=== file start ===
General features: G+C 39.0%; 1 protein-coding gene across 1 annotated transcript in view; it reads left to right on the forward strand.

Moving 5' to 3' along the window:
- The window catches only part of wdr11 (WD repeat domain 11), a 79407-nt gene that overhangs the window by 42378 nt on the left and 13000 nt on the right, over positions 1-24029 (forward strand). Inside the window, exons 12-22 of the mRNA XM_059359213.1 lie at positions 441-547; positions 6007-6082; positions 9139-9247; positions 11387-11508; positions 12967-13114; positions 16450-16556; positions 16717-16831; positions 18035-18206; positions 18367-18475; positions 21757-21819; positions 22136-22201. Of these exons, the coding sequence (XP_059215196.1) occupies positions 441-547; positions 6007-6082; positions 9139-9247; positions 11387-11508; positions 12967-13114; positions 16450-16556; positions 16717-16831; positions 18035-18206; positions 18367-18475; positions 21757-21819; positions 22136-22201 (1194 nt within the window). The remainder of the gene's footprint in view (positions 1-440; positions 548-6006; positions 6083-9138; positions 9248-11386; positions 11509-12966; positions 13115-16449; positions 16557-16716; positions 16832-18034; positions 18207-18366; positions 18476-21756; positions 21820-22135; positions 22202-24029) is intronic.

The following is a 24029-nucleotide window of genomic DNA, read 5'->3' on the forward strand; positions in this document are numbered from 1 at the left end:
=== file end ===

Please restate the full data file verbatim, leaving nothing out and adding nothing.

General features: G+C 39.0%; 1 protein-coding gene across 1 annotated transcript in view; it reads left to right on the forward strand.

Moving 5' to 3' along the window:
- The window catches only part of wdr11 (WD repeat domain 11), a 79407-nt gene that overhangs the window by 42378 nt on the left and 13000 nt on the right, over positions 1-24029 (forward strand). Inside the window, exons 12-22 of the mRNA XM_059359213.1 lie at positions 441-547; positions 6007-6082; positions 9139-9247; positions 11387-11508; positions 12967-13114; positions 16450-16556; positions 16717-16831; positions 18035-18206; positions 18367-18475; positions 21757-21819; positions 22136-22201. Of these exons, the coding sequence (XP_059215196.1) occupies positions 441-547; positions 6007-6082; positions 9139-9247; positions 11387-11508; positions 12967-13114; positions 16450-16556; positions 16717-16831; positions 18035-18206; positions 18367-18475; positions 21757-21819; positions 22136-22201 (1194 nt within the window). The remainder of the gene's footprint in view (positions 1-440; positions 548-6006; positions 6083-9138; positions 9248-11386; positions 11509-12966; positions 13115-16449; positions 16557-16716; positions 16832-18034; positions 18207-18366; positions 18476-21756; positions 21820-22135; positions 22202-24029) is intronic.

The following is a 24029-nucleotide window of genomic DNA, read 5'->3' on the forward strand; positions in this document are numbered from 1 at the left end: